Children of the Drug War Speak Out

victims of drug war

Manila, Philippines – This video tells the story of the 50 or so children in Bagong Silang who have lost loved ones to the drug war. To protect their identities, we did not reveal their names nor show their faces. Many of them are eyewitnesses to the killings. In the beginning, the children were reluctant to talk, but after storytelling and drawing sessions, they eventually opened up.

Like children everywhere, those in Bagong Silang, Caloocan City dream about their future. One wants to be a doctor. Another, a teacher. We spent several days with these children, watching them dance to music, play games and make drawings of themselves and their families. We followed them with our camera and listened to their stories.

Bagong Silang is a sprawling slum, more than 500 hectares of tightly packed shanties in northern Caloocan City, near Bulacan province. During the Marcos era, thousands of poor people were relocated here from congested communities in Metro Manila. Today some 250,000 live in what is the country’s largest barangay.

Bagong Silang means “newborn” or “new hope,” although that remains an aspiration: Because of the community’s sheer size, government services are spread thinly here.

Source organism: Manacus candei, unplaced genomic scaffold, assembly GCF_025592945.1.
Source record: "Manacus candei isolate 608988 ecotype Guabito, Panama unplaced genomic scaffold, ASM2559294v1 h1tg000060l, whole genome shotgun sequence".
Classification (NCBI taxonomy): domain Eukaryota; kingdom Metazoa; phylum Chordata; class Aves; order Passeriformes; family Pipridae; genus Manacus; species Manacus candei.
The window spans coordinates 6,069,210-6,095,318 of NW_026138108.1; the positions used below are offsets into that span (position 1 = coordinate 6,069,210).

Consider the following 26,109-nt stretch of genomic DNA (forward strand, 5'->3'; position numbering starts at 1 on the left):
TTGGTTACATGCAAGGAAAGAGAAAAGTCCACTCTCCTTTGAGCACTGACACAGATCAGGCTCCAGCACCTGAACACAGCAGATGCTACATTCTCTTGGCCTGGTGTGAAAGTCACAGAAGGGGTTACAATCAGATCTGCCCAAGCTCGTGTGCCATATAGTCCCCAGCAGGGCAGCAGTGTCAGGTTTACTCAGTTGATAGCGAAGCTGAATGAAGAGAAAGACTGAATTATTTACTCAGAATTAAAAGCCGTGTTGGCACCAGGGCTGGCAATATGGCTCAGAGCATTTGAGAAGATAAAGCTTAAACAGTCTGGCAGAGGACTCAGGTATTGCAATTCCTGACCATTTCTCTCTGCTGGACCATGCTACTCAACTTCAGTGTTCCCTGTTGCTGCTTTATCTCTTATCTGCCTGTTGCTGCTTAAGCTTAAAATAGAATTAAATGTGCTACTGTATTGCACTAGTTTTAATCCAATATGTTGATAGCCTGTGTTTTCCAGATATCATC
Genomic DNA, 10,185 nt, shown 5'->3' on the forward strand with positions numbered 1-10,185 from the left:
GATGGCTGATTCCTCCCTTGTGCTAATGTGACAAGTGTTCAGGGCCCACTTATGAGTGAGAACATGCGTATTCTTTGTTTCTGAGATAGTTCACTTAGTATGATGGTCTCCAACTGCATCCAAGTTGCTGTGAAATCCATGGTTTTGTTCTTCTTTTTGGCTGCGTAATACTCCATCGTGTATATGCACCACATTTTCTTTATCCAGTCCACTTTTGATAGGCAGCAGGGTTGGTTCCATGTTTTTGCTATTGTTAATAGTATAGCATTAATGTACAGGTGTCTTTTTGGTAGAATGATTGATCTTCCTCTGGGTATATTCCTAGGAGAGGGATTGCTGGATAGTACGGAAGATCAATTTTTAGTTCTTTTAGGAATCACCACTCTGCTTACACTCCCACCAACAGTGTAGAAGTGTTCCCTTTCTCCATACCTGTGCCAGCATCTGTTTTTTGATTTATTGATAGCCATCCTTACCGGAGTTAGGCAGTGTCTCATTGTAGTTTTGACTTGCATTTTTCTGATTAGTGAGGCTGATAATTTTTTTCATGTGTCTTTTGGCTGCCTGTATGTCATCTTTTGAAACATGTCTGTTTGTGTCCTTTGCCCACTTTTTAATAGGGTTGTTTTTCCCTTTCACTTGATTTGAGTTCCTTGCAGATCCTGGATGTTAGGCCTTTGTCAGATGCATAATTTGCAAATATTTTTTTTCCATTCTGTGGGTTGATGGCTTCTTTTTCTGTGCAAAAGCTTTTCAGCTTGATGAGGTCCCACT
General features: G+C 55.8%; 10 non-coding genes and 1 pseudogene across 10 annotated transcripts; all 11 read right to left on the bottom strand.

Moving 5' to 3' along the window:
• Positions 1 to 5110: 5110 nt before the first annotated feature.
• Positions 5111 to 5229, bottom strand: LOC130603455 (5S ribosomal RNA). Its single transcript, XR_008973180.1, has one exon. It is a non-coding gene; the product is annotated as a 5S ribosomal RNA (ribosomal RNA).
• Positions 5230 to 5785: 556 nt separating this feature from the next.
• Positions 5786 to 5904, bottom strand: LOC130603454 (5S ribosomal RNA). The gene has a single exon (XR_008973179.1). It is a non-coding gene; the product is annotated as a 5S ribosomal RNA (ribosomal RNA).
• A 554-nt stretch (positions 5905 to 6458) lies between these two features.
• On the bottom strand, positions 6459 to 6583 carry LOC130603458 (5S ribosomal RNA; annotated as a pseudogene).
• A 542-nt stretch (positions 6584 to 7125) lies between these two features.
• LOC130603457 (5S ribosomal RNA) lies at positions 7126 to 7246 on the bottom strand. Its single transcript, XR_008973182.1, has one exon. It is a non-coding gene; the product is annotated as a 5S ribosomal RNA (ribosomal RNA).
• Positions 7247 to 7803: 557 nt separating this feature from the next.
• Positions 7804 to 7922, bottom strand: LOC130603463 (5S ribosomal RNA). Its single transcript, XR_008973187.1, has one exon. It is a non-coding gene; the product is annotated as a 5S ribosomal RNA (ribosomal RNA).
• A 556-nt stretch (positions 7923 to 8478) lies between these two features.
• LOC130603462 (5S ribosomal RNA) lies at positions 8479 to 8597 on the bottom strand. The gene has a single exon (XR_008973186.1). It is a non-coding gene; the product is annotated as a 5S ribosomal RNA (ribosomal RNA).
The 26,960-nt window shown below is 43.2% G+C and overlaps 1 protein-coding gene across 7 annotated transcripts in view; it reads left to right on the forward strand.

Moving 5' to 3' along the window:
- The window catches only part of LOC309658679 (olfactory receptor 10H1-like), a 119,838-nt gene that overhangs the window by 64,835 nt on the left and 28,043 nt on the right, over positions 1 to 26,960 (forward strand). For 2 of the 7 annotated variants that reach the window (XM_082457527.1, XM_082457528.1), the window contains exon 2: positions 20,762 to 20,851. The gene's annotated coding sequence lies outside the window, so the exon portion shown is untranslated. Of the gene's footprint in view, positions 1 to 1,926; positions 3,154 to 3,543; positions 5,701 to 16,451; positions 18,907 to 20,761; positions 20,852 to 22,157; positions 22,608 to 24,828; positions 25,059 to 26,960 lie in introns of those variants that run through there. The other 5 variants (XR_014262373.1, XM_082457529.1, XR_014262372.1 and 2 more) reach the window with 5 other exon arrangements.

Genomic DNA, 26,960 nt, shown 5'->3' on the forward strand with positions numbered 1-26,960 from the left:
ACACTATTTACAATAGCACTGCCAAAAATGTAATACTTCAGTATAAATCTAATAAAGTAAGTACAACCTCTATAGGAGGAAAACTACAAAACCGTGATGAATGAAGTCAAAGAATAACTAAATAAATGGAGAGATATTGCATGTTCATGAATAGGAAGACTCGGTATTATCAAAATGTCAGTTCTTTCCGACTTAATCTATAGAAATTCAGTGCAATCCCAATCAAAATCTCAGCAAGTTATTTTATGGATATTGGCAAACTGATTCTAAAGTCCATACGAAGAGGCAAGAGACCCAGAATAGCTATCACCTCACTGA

Beginning in July 2016, Bagong Silang also became one of the hotspots of the war on drugs. Masked men riding on motorcycles have gunned down many suspected drug users and dealers in the community.

A 12-year-old girl told us her mother and father were shot while she watched. She recalled shouting curses at the assailants. One of them, she said, put a gun to her head. Months later, she still has nightmares.

The children want justice for their slain kin. They want to see the killers punished. They continue to be haunted by what they saw. Some are angry ­­­– one of the children wanted to kill the assailants herself. All of them are still grieving.

The Department of Social Welfare and Development estimates that some 18,000 children may have lost their relatives to the war on drugs. But there are no government-funded trauma support programs for these children.


Shallah Montero, a young filmmaker who has covered the drug war, shot this video and Sol Juvida, a veteran journalist, wrote the script. This film was supported by The PCIJ Story Project, which provides funding for collaborations between journalists and artists who work together to produce innovative stories. Follow them on Twitter at @StoryProjectPH

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